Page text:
cover image The Winter of the Cartoonist

The Winter of the Cartoonist

Paco Roca, trans. from Spanish by Andrea Rosenberg. Fantagraphics, $21.99 (128p) ISBN 978-1-68-396324-0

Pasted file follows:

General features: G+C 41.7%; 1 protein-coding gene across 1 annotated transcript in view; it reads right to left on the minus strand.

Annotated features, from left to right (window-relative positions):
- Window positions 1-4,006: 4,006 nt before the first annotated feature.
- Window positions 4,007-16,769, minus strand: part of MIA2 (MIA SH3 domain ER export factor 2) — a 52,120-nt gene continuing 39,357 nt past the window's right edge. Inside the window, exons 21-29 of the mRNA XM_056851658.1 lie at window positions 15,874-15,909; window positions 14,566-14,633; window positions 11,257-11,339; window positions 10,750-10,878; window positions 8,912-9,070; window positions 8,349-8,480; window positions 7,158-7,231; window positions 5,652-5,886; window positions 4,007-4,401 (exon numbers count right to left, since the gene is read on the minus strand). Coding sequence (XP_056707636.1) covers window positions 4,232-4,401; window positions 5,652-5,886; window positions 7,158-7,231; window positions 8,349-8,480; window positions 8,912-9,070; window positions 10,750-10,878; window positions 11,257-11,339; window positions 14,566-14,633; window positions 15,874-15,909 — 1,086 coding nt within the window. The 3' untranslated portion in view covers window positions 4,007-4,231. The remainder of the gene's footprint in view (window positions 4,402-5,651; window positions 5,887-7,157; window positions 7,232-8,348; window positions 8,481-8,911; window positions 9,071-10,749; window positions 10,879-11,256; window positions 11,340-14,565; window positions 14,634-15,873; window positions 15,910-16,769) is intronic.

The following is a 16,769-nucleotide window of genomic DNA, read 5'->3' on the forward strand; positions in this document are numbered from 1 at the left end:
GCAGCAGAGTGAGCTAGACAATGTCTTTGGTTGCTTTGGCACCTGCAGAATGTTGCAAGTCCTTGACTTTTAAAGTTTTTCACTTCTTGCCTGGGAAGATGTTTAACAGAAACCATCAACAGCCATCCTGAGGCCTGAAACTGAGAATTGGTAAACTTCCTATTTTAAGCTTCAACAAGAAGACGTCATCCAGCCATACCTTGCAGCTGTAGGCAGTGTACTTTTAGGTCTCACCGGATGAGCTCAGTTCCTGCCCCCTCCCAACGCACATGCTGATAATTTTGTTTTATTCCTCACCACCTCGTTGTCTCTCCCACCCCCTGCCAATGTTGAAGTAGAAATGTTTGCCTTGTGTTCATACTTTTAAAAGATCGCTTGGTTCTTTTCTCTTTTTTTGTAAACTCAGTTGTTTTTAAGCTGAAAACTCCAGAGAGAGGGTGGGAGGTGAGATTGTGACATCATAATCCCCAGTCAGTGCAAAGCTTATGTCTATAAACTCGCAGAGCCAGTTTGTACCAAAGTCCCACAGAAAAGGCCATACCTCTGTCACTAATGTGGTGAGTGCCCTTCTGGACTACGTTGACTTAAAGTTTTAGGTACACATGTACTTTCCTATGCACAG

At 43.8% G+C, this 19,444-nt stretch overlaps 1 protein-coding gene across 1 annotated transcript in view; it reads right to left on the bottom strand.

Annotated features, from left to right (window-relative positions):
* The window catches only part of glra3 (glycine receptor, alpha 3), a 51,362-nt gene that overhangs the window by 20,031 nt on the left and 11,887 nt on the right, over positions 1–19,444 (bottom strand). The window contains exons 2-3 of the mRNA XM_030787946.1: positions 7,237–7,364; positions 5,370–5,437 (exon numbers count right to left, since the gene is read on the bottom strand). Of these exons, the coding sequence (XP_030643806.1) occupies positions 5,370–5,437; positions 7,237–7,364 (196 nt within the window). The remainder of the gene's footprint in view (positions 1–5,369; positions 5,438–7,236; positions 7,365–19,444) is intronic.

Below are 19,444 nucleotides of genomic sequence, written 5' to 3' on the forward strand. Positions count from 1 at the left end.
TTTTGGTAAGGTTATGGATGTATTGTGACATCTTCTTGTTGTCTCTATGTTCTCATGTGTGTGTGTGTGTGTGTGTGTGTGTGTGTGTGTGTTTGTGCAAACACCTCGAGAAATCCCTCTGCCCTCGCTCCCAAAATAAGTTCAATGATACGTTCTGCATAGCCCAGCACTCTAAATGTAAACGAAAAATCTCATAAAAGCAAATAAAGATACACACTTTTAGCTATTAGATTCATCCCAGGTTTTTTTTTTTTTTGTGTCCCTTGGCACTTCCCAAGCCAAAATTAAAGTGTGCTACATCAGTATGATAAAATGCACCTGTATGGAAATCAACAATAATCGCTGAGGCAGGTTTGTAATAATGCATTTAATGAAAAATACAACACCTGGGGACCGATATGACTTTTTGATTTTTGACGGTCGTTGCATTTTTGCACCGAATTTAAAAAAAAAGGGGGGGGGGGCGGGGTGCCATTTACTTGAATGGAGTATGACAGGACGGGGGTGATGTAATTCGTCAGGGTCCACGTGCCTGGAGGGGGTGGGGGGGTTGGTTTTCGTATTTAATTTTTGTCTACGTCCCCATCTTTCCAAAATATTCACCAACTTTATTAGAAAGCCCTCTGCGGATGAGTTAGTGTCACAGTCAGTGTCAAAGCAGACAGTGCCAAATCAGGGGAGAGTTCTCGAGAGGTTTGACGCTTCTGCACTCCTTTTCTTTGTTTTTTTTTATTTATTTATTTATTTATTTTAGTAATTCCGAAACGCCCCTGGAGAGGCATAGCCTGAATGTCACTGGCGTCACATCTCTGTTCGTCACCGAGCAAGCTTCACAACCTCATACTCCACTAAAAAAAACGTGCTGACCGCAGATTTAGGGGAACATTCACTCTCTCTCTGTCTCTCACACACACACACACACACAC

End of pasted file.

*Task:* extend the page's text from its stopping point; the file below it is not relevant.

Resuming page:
In this elegantly drawn but moribund historical graphic novel from Roca (The House), a quintet of cartoonists working for a large publishing house strike out on their own to create Tio Vivo, “the first magazine in Spain to be founded and directed by its authors.” The story opens in the winter of 1958, when the five have hauled themselves back to their former employer, Bruguera, to return to work after their experiment failed. Roca cuts to the previous year, the change in seasons signaled by a wash of summery tones. He shows how this band of artists evolved from just wanting to keep rights to their work (a perennial cartoonist complaint) to branching out on their own. Their collaboration is nicely composed in cheery urban detail, the tie-wearing cartoonists smoking, gabbing, and nibbling on tapas. But the backdrop of Franco-era oppression is only lightly sketched and the central drama is almost over before it begins—Bruguera, with its 500 employees and million-strong subscribers, crushes the fledgling Tio Vivo with ease. Roca has a gift for conveying personalities and camaraderie, and while this will appeal to independent-minded artists invested in intellectual property issues, there just is not enough at stake in either the characters or the slim story line to sustain the attention of a broader readership. This snappy tale of creativity under pressure aims to inspire but is too thinly plotted to leave an impression. (May)